Male Enhancement Group - Blog
McCully (1963) reported on the projective test findings of a 32 year old Catholic woman who wished to change her sex. The patient, the youngest of two female siblings, had an early identification with males (age 5) and was a tomboy during latency. She described her father as "a volatile person who was sometimes physically abusive" to her. When the patient was nine her mother died and she was sent to boarding school. At this time she felt isolated from her peers and she became "absorbed with the idea that something was wrong with her genitalia."
She had a sundry work history including one job on a farm where she dressed as a boy. Even as a young child the patient was aware of her homoeroticism. Later as an adult she retched orgasm through masturbation with the "belief that she had testicles inside her groin." McCully noted that she was quite convincing in her male role.
A mental status exam revealed that the woman's thinking was circumstantial and concrete. Moreover, she was depressed, tense, and had insomnia, declared that she was a psychic, was mildly paranoid, but revealed no evidence of an overt thought disorder, McCully was incredulous that there were no florid signs of schizophrenia (reflecting a pervasive clinical bias that transsexuals were either psychotic or schizophrenic). He interpreted the patient's male wishes (in the light of her aversion to female sexuality) as a "kind of reaction formation against deeply repressed feminine qualities," McCully also noted that the patient employed primitive defenses (including splitting, projection, denial, and grandiosity). McCully suggested that the patient suffered little anxiety because "she concretized her problem and projected it onto society," In the light of current thinking, the diagnostic issues of the case could best be explained along the lines of a borderline personality disorder.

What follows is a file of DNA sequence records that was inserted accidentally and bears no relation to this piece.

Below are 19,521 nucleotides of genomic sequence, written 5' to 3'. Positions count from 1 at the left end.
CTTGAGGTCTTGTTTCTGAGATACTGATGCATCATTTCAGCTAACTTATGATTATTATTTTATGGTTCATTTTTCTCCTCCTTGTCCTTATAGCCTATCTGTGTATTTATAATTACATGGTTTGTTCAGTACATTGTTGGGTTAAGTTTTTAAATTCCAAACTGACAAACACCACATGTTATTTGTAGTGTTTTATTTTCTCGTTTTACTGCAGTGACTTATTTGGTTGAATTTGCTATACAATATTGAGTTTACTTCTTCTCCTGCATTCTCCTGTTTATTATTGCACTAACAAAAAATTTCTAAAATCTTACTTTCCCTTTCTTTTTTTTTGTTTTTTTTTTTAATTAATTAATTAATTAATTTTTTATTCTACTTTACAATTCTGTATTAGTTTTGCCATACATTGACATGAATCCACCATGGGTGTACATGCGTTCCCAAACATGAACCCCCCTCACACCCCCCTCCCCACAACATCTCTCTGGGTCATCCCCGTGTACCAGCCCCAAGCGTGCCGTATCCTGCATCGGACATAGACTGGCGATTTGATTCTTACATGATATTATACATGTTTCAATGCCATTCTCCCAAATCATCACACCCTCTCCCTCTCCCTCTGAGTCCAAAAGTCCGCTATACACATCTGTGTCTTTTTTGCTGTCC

Philippopoulos (1964) reported on a case of transvestism in a 17 year old girl who was treated in psychotherapy 3 4 times a week for 6 months (112 sessions). The case resulted in a complete reversal of the patient's gender identity conflicts and transvestism, Philippopoulos noted that the patient was born "the only daughter of an urban family who lived in a provincial town in northern Greece." The patient served the role of a go between for the parents and often watched helplessly as the father beat his wife in a drunken rage. The mother cursed the patient, stating, "Accursed be the hour when I delivered you a girl if you were a boy I should, at least, have the hope that you would grow up one day and avenge me." The mother dressed the patient in boy's clothes, stating, "even long trousers are worth more than a thousand girls," During adolescence the patient was identified as a tomboy and impersonated a boy, Eventually the mother demanded that the patient give up her male role "because it was now time to become a woman." Mother brought her daughter to a physician to cure her of her maleness. Philippopoulos, reporting on a follow up of the patient five years post therapy, stated that she was now living and working as a female. He speculated about the "over determining attitude which the mother played on a purely conscious level in the genesis of transvestism.
- Transsexualism: Cross Cultural Influences (1940-80) Part I
- Transsexualism: Cross Cultural Influences (1940-80) Part II
- Female Transsexualism Part II
- Female Transsexualism Part VII
- Cultural Issues of Transsexualizm Part VI